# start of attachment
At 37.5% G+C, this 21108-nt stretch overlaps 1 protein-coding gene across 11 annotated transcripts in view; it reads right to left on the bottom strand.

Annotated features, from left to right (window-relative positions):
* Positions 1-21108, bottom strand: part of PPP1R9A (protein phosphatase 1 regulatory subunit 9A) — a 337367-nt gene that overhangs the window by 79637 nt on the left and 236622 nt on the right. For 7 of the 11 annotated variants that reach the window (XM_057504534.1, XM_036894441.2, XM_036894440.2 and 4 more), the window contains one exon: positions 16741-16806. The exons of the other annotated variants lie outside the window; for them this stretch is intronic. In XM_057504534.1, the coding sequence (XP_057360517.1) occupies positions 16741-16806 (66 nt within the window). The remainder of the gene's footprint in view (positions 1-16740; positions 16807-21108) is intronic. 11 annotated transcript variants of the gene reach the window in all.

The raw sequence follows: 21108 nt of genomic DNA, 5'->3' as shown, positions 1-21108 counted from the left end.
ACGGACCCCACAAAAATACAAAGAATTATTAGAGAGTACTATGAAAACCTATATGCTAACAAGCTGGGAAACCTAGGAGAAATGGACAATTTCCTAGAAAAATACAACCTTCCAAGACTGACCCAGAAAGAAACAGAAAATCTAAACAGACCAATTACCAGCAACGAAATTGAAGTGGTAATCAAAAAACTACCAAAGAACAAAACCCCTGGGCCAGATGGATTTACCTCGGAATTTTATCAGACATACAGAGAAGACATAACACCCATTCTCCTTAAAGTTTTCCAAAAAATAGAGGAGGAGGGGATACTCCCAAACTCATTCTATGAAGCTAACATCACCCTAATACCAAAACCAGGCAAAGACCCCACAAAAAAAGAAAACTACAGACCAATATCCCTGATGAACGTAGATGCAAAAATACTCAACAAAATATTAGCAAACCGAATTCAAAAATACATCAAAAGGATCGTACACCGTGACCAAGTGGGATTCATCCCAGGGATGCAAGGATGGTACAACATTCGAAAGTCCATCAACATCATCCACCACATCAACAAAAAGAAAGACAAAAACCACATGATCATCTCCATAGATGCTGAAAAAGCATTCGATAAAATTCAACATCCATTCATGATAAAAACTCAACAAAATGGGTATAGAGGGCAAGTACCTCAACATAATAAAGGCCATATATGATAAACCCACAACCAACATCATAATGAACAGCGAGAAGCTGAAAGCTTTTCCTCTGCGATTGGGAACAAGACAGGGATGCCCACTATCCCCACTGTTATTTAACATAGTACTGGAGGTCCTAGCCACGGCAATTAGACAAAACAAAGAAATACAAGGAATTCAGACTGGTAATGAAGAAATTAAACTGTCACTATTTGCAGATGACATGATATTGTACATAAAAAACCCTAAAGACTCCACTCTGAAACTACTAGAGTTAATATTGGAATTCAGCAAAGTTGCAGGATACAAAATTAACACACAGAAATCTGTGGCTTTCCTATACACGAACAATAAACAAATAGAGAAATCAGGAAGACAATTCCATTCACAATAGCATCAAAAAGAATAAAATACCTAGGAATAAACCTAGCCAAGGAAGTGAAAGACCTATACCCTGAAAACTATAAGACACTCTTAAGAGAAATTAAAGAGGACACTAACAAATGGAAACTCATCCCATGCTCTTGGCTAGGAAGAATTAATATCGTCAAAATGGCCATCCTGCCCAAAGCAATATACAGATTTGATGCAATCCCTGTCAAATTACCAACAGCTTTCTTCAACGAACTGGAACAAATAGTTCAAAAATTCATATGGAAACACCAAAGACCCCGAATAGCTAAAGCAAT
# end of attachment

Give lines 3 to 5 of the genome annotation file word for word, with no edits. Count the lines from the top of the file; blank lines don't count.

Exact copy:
* Positions 1-21108, bottom strand: part of PPP1R9A (protein phosphatase 1 regulatory subunit 9A) — a 337367-nt gene that overhangs the window by 79637 nt on the left and 236622 nt on the right. For 7 of the 11 annotated variants that reach the window (XM_057504534.1, XM_036894441.2, XM_036894440.2 and 4 more), the window contains one exon: positions 16741-16806. The exons of the other annotated variants lie outside the window; for them this stretch is intronic. In XM_057504534.1, the coding sequence (XP_057360517.1) occupies positions 16741-16806 (66 nt within the window). The remainder of the gene's footprint in view (positions 1-16740; positions 16807-21108) is intronic. 11 annotated transcript variants of the gene reach the window in all.

The raw sequence follows: 21108 nt of genomic DNA, 5'->3' as shown, positions 1-21108 counted from the left end.
ACGGACCCCACAAAAATACAAAGAATTATTAGAGAGTACTATGAAAACCTATATGCTAACAAGCTGGGAAACCTAGGAGAAATGGACAATTTCCTAGAAAAATACAACCTTCCAAGACTGACCCAGAAAGAAACAGAAAATCTAAACAGACCAATTACCAGCAACGAAATTGAAGTGGTAATCAAAAAACTACCAAAGAACAAAACCCCTGGGCCAGATGGATTTACCTCGGAATTTTATCAGACATACAGAGAAGACATAACACCCATTCTCCTTAAAGTTTTCCAAAAAATAGAGGAGGAGGGGATACTCCCAAACTCATTCTATGAAGCTAACATCACCCTAATACCAAAACCAGGCAAAGACCCCACAAAAAAAGAAAACTACAGACCAATATCCCTGATGAACGTAGATGCAAAAATACTCAACAAAATATTAGCAAACCGAATTCAAAAATACATCAAAAGGATCGTACACCGTGACCAAGTGGGATTCATCCCAGGGATGCAAGGATGGTACAACATTCGAAAGTCCATCAACATCATCCACCACATCAACAAAAAGAAAGACAAAAACCACATGATCATCTCCATAGATGCTGAAAAAGCATTCGATAAAATTCAACATCCATTCATGATAAAAACTCAACAAAATGGGTATAGAGGGCAAGTACCTCAACATAATAAAGGCCATATATGATAAACCCACAACCAACATCATAATGAACAGCGAGAAGCTGAAAGCTTTTCCTCTGCGATTGGGAACAAGACAGGGATGCCCACTATCCCCACTGTTATTTAACATAGTACTGGAGGTCCTAGCCACGGCAATTAGACAAAACAAAGAAATACAAGGAATTCAGACTGGTAATGAAGAAATTAAACTGTCACTATTTGCAGATGACATGATATTGTACATAAAAAACCCTAAAGACTCCACTCTGAAACTACTAGAGTTAATATTGGAATTCAGCAAAGTTGCAGGATACAAAATTAACACACAGAAATCTGTGGCTTTCCTATACACGAACAATAAACAAATAGAGAAATCAGGAAGACAATTCCATTCACAATAGCATCAAAAAGAATAAAATACCTAGGAATAAACCTAGCCAAGGAAGTGAAAGACCTATACCCTGAAAACTATAAGACACTCTTAAGAGAAATTAAAGAGGACACTAACAAATGGAAACTCATCCCATGCTCTTGGCTAGGAAGAATTAATATCGTCAAAATGGCCATCCTGCCCAAAGCAATATACAGATTTGATGCAATCCCTGTCAAATTACCAACAGCTTTCTTCAACGAACTGGAACAAATAGTTCAAAAATTCATATGGAAACACCAAAGACCCCGAATAGCTAAAGCAAT